• The things he learned were in no way worth what he put his animals through. It sickens me as well, and I didn’t go into many of the details here because I didn’t want to utterly depress people. But it’s good to know you feel the same – that this amounted to nothing more than torture. I think emotional deprivation can be worse than physical abuse (although there’s probably very little of the latter that doesn’t also involve the former).

  2. Holy crap do I love this post, Jennie. LOVE LOVE LOVE LOVE LOVE. Although I also hate it because of the poor monkeys. That’s the sort of thing that makes my chest hurt too, and makes my insides wail in sadness. The idea of an animal–or any creature being deprived of touch or love is almost more than I can bear.

    • Thanks, Weebs! I super love the enthusiasm! Especially because we’re in the same animal-adoring boat, and the whole thing just wrecks me, and I was kind of a mess while writing it… but I felt like there was something worthwhile in all of it.

      You know what’s the worst? When people share stories about abused animals on Facebook and you see the image as you’re just scrolling mindlessly through your feed. And then you just want to crawl under your desk or play sick so you can go home and hug your pets. (Of course, the real worst thing is that the abuse happens at all… animal abusers are on my list of “don’t need ’em on the planet” people.

  3. Pingback: The End is Near (and we deserve it) . . . Man Crushed to Death by Own Marijuana « Bayard & Holmes·

    • As a silver lining, I can offer you this: I also learned that outrage with these very experiments grew into the beginnings of the animal advocacy movement in the U.S. They were so atrocious that they opened people’s eyes.

  4. personally I have no use for zoos, but I love animals and actually spend most of my day hanging out with my gaggle of dogs and cats. I enjoy your essays very much. Keep them coming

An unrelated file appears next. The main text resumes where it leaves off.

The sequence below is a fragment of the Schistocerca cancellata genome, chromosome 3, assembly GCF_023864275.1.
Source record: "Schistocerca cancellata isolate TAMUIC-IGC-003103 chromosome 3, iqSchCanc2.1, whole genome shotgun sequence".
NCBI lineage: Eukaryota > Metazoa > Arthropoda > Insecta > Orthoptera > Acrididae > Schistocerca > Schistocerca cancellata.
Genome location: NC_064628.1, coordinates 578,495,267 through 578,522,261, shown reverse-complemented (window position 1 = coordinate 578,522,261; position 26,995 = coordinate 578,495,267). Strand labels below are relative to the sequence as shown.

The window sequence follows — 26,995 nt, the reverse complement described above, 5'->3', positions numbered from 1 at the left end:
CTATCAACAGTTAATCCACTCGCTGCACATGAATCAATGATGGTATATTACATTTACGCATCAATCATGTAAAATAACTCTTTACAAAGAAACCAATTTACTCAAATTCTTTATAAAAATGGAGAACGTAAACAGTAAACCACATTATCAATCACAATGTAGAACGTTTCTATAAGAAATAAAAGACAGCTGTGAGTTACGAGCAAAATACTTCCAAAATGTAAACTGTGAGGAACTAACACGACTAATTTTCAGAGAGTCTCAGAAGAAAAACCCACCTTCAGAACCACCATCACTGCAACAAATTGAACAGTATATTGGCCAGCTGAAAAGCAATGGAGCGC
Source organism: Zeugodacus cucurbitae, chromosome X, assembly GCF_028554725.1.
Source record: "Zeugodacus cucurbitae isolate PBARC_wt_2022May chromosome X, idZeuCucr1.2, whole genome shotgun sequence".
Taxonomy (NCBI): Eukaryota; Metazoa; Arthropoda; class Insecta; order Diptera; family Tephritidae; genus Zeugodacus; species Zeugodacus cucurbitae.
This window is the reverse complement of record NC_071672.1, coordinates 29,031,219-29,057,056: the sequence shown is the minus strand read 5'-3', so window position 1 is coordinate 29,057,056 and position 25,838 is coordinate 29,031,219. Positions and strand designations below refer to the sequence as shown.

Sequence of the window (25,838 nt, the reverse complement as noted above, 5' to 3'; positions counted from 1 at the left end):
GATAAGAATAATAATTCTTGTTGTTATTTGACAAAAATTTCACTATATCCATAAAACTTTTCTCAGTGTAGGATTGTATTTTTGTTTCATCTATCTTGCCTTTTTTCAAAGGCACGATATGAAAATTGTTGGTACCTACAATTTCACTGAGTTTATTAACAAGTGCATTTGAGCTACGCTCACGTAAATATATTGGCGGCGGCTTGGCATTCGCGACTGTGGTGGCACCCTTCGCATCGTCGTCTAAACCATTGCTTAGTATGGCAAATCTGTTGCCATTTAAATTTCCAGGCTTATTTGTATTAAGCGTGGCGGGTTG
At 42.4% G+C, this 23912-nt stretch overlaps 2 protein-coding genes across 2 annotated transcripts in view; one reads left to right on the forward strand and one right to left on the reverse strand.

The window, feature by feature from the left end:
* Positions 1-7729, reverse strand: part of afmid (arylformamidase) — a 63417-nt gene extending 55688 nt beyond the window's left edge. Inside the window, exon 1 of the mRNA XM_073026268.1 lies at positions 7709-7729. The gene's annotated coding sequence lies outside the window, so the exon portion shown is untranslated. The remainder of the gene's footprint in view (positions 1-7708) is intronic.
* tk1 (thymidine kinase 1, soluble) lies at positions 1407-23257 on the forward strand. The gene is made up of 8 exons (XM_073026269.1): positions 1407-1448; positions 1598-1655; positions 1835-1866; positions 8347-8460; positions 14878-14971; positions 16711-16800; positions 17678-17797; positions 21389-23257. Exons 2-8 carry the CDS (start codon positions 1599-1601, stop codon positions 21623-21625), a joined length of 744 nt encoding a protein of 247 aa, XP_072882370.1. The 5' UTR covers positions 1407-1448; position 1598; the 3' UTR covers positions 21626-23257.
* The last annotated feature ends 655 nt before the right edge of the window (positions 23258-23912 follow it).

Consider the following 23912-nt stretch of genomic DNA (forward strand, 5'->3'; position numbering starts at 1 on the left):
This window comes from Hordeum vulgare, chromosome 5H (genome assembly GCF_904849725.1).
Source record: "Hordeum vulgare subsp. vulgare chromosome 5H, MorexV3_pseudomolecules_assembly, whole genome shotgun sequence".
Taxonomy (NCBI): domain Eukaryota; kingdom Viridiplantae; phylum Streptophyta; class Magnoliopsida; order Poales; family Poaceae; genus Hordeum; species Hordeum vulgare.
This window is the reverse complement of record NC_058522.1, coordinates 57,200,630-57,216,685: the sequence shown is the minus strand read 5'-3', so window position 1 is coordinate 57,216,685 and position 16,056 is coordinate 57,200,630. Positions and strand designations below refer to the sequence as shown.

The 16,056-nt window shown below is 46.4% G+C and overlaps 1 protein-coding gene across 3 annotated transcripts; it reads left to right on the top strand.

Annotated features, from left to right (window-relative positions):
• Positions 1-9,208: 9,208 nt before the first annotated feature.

5. Pingback: Of Monkeys and Men and How We All Need Love | Outwash Plain·

  6. The timing of this is spot-on perfect. This morning I volunteered at a nonprofit where not-financially-solvent people could sign up to participate in a holiday shopping event next month. The nonprofit has a very lovely playroom, but none of my fellow volunteers wanted to spend their time there – they wanted to spend their time with the adults and make a “real” difference. When I arrived on the scene (admittedly 5 minutes late), the woman in charge asked me if I would be willing to spend my 2 hours in the play room. “Sure,” I said, “I’ll do whatever you need.” I then spent the next 90 minutes with 10 kids (ages 1-8), playing with them. Pushing trains on a track, coloring on paper, eating “pretend” food, disciplining them when necessary (which wasn’t often, but occasionally), and just generally paying quality attention to them. They responded SO beautifully – each kid turned from a reserved child to a spunky kiddo. All they needed was a little caring from an adult who authentically gives a damn. While my peers may have enabled parents to provide a better Christmas for these kids, I gave them a gift today. And that feels awesome. 🙂 Besides, all they really need is some love.

    • That’s a great story. I think the “real” work of life is frequently that which is done out of sight (in play rooms, in homes, after school in classrooms). I’m very glad you give a damn. Your “presence” is the best present, indeed. 🙂